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Features

  • For years, I’ve heard cooking experts extol the virtues of using fresh herbs to transform ordinary meals into extraordinary meals.

    That kind of talk got my attention.

    But instead of picking fresh herbs at the grocery store, I decided to grow my own.

    Guess what? They were right.

    I have become a planter box cook, with basil, rosemary and thyme growing right outside our back door.

    They not only boost flavor, they also allow you to cut back on salt, fat and sugar to allow for a cleaner taste.

  • The Band of Oz will kick up plenty of shaggin’ sand at 7:30 p.m. Saturday as the opening act for the 2010-11 See Lancaster SC Performing Arts Series.

    One of the biggest acts in beach music history, the Band of Oz was formed in1967 by friends who played together in the Rose High School Stage Band (Greenville, N.C.).

    At the time, their only goal was to make a little money as a part-time band playing frat parties and high school proms.

    However, their non-stop, fan-friendly stage shows and tight, horn section sound soon drew the attention of record labels.

  • It happens on Saturday mornings from April through late October.

    A gung-ho, do-it-yourselfer steps outside, breathes deeply and heads to the shed to get out the mower.

    He checks the fluids, adjusts the throttle and either pulls the crank cord or turns the ignition switch.

    Nothing happens.

    Then, he wastes half the day trying to get the mower started. And if it doesn’t, he loads up the mower to take it to a repair shop on Monday.

  • Diana Knight doesn’t take America’s favorite pastime for granted.

    Running the bases matters, but then again, so do jump balls, 4-6-7-10 splits, and cheering for those who do.

    The problem is not everyone is on equal footing when it comes to game-winning hits, bowling strikes, free throws and pom-poms.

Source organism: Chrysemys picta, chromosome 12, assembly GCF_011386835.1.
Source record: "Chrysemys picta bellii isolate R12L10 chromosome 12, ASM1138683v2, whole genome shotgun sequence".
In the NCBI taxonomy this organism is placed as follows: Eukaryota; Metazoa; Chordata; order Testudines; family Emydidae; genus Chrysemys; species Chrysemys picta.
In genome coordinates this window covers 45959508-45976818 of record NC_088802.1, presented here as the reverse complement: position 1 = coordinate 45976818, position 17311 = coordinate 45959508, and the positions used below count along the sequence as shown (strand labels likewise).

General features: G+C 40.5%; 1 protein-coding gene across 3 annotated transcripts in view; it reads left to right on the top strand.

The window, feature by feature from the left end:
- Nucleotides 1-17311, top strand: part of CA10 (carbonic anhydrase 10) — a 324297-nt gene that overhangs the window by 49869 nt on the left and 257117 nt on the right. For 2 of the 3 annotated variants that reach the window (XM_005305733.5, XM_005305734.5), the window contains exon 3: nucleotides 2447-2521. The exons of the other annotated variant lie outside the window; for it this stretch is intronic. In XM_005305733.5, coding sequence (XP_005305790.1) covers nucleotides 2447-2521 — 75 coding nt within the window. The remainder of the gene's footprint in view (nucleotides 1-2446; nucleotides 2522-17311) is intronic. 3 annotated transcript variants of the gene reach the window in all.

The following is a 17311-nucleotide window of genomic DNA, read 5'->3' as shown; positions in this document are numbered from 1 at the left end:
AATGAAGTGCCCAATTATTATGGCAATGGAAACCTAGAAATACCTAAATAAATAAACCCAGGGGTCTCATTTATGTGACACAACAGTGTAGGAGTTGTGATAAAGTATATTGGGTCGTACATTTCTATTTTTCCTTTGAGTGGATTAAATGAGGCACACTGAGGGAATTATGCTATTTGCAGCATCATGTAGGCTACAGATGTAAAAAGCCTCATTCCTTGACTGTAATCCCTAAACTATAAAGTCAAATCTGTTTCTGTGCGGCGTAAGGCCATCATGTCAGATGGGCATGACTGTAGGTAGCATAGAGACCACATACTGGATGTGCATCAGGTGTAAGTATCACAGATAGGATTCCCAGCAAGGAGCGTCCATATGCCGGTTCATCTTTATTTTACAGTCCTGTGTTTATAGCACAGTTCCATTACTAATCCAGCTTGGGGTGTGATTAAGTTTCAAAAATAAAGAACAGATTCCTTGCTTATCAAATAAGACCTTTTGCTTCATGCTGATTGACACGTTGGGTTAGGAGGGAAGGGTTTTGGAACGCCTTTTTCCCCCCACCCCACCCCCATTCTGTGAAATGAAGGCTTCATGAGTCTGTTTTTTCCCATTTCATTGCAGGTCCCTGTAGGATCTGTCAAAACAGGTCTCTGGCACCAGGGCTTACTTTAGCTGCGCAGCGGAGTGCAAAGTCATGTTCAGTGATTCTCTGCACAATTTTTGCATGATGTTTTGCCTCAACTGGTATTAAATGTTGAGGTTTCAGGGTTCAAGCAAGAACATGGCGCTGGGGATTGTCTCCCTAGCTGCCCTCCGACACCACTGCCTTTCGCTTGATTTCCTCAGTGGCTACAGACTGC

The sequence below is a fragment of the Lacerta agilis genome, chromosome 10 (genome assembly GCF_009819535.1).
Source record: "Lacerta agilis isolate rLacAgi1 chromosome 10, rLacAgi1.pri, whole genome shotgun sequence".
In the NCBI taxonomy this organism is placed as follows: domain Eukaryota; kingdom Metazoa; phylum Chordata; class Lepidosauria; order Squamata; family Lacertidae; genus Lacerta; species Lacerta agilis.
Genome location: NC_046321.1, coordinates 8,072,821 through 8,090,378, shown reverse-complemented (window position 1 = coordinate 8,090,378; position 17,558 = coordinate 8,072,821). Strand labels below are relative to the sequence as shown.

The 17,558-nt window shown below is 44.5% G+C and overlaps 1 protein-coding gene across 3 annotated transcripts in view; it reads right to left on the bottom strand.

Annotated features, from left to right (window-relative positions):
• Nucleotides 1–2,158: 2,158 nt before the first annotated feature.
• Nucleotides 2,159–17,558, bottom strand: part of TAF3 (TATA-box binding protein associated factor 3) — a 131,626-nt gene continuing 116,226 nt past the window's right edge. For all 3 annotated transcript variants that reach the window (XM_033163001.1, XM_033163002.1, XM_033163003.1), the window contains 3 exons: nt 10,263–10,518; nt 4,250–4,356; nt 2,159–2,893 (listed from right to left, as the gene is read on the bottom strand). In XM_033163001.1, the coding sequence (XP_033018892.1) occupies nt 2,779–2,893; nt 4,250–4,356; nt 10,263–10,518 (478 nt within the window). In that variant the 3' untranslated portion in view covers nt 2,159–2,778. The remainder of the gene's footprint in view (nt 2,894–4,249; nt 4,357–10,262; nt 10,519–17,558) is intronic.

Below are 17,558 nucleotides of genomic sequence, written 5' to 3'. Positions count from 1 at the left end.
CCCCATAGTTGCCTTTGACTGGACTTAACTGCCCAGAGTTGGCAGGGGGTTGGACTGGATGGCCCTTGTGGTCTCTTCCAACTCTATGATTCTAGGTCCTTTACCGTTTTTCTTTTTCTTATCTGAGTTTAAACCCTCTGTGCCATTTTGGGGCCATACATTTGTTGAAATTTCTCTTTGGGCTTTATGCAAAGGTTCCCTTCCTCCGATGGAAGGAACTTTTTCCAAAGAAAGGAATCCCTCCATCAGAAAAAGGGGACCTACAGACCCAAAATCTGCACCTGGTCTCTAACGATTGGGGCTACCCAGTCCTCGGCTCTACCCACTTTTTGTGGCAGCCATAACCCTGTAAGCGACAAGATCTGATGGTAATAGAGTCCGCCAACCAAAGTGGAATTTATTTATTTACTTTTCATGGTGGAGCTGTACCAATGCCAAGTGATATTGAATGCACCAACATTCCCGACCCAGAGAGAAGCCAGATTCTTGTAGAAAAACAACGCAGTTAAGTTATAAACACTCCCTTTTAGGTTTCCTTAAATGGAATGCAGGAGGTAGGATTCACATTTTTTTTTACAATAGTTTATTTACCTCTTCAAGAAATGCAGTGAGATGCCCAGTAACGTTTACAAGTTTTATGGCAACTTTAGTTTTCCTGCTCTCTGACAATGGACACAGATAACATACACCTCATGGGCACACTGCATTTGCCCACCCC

But thanks to the Dream Team, the odds of disabled young people in Lancaster from ages 6 to 21 being enjoying those simple things on equal footing have greatly improved.

  • The hardest part of getting ready for the first day of school on Monday?

    No, it’s not deciding what to wear.

    The real challenge is coming up with school lunch ideas that are fresh, nutritious and fun. That way, the lunch box isn’t full when they come home Monday afternoon.

    Livening up a school lunch box so that its contents don’t end up in the trash isn’t that hard, according to Clemson University’s Janis Hunter and Katherine Cason.

  • Growing up, Jeff Whisnant always figured he’d drive an 18-wheeler for a living.

    But sometimes childhood plans don’t quite work out. Only part of that one did.

    “I just drive a bus, instead,” he said.

    When that bus crosses the state line into Lancaster County today, he will be behind the wheel. His wife, Susan, and their sons, Austin, 16, and Ethan, 13, will be on it, along with Aaron Hise and Eric Ollis.

    That bus has become a way of life for the Whisnants, one of the leading trios in Southern gospel music.

  • The women of Eastside Baptist Church are taking a leap of faith. 

    For the first time ever, they will be hosting a women’s conference, presented by New Desire Christian Ministries, on Friday and Saturday.

    New Desire Christian Ministries is a nondenominational ministry founded on the truths taught in God’s Word. It is led by Brenda Robinson and her evangelist husband, Dan.

  •  

    Want to help?

    WHAT: A benefit Southern gospel music singing for Jerry Scott, featuring the Good News Trio and King’s Cause

    WHEN: 7 p.m. Aug. 14

    WHERE: Kershaw Second Baptist Church, 7737 Kershaw Camden Highway

    HOW MUCH: Free, with 100 percent of a love offering going to defray Scott’s medical expenses

  • On July 25-31, the members of Second Baptist Church put their faith in action through The Way, an initiative that focuses on the needs of others.

    There was an array of mission-themed activities to choose from, ranging from washing cars to health care and reaching out to bikers.

    “We go out to mow a lawn, but that’s not the ultimate goal,” said Larry Helm, who oversees pastoral care at Second Baptist Church. “The purpose of The Way is sharing God’s love.”

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    Zachary Justice is flying to New York City today.